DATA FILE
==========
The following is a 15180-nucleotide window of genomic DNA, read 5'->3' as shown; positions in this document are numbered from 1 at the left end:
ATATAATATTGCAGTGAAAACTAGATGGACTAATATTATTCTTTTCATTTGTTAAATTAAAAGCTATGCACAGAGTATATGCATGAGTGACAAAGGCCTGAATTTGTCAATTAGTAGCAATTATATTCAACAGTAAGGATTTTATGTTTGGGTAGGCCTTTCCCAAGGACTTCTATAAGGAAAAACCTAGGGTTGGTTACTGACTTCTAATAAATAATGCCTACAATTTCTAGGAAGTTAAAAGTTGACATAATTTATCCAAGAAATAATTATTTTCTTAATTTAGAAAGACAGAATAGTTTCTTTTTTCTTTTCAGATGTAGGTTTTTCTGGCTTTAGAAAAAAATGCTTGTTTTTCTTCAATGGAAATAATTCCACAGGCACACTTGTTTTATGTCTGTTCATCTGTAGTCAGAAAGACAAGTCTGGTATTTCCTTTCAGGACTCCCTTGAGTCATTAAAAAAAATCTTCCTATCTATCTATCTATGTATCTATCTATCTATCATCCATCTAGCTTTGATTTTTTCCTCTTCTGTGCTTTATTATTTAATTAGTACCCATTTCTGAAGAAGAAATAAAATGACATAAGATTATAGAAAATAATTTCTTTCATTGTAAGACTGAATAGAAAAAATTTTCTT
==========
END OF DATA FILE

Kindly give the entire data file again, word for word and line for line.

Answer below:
The following is a 15180-nucleotide window of genomic DNA, read 5'->3' as shown; positions in this document are numbered from 1 at the left end:
ATATAATATTGCAGTGAAAACTAGATGGACTAATATTATTCTTTTCATTTGTTAAATTAAAAGCTATGCACAGAGTATATGCATGAGTGACAAAGGCCTGAATTTGTCAATTAGTAGCAATTATATTCAACAGTAAGGATTTTATGTTTGGGTAGGCCTTTCCCAAGGACTTCTATAAGGAAAAACCTAGGGTTGGTTACTGACTTCTAATAAATAATGCCTACAATTTCTAGGAAGTTAAAAGTTGACATAATTTATCCAAGAAATAATTATTTTCTTAATTTAGAAAGACAGAATAGTTTCTTTTTTCTTTTCAGATGTAGGTTTTTCTGGCTTTAGAAAAAAATGCTTGTTTTTCTTCAATGGAAATAATTCCACAGGCACACTTGTTTTATGTCTGTTCATCTGTAGTCAGAAAGACAAGTCTGGTATTTCCTTTCAGGACTCCCTTGAGTCATTAAAAAAAATCTTCCTATCTATCTATCTATGTATCTATCTATCTATCATCCATCTAGCTTTGATTTTTTCCTCTTCTGTGCTTTATTATTTAATTAGTACCCATTTCTGAAGAAGAAATAAAATGACATAAGATTATAGAAAATAATTTCTTTCATTGTAAGACTGAATAGAAAAAATTTTCTT